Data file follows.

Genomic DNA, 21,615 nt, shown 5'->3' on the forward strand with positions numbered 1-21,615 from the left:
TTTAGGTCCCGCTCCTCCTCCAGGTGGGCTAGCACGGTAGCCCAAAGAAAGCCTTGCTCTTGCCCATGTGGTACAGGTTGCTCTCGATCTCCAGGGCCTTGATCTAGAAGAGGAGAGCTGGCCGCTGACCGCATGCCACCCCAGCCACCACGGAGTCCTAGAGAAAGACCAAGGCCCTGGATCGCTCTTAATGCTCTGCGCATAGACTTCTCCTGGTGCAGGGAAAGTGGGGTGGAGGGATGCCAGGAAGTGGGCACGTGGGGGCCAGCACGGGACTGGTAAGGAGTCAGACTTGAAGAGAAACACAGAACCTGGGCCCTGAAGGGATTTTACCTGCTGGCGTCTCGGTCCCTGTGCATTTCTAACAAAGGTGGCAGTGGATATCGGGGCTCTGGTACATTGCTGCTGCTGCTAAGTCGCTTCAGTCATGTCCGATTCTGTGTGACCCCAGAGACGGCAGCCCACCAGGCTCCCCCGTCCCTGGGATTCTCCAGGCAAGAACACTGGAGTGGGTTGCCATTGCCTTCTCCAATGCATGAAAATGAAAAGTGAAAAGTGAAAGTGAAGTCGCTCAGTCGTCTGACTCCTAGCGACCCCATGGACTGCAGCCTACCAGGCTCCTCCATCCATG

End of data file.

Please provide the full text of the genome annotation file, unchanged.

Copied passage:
Genomic DNA, 21,615 nt, shown 5'->3' on the forward strand with positions numbered 1-21,615 from the left:
TTTAGGTCCCGCTCCTCCTCCAGGTGGGCTAGCACGGTAGCCCAAAGAAAGCCTTGCTCTTGCCCATGTGGTACAGGTTGCTCTCGATCTCCAGGGCCTTGATCTAGAAGAGGAGAGCTGGCCGCTGACCGCATGCCACCCCAGCCACCACGGAGTCCTAGAGAAAGACCAAGGCCCTGGATCGCTCTTAATGCTCTGCGCATAGACTTCTCCTGGTGCAGGGAAAGTGGGGTGGAGGGATGCCAGGAAGTGGGCACGTGGGGGCCAGCACGGGACTGGTAAGGAGTCAGACTTGAAGAGAAACACAGAACCTGGGCCCTGAAGGGATTTTACCTGCTGGCGTCTCGGTCCCTGTGCATTTCTAACAAAGGTGGCAGTGGATATCGGGGCTCTGGTACATTGCTGCTGCTGCTAAGTCGCTTCAGTCATGTCCGATTCTGTGTGACCCCAGAGACGGCAGCCCACCAGGCTCCCCCGTCCCTGGGATTCTCCAGGCAAGAACACTGGAGTGGGTTGCCATTGCCTTCTCCAATGCATGAAAATGAAAAGTGAAAAGTGAAAGTGAAGTCGCTCAGTCGTCTGACTCCTAGCGACCCCATGGACTGCAGCCTACCAGGCTCCTCCATCCATG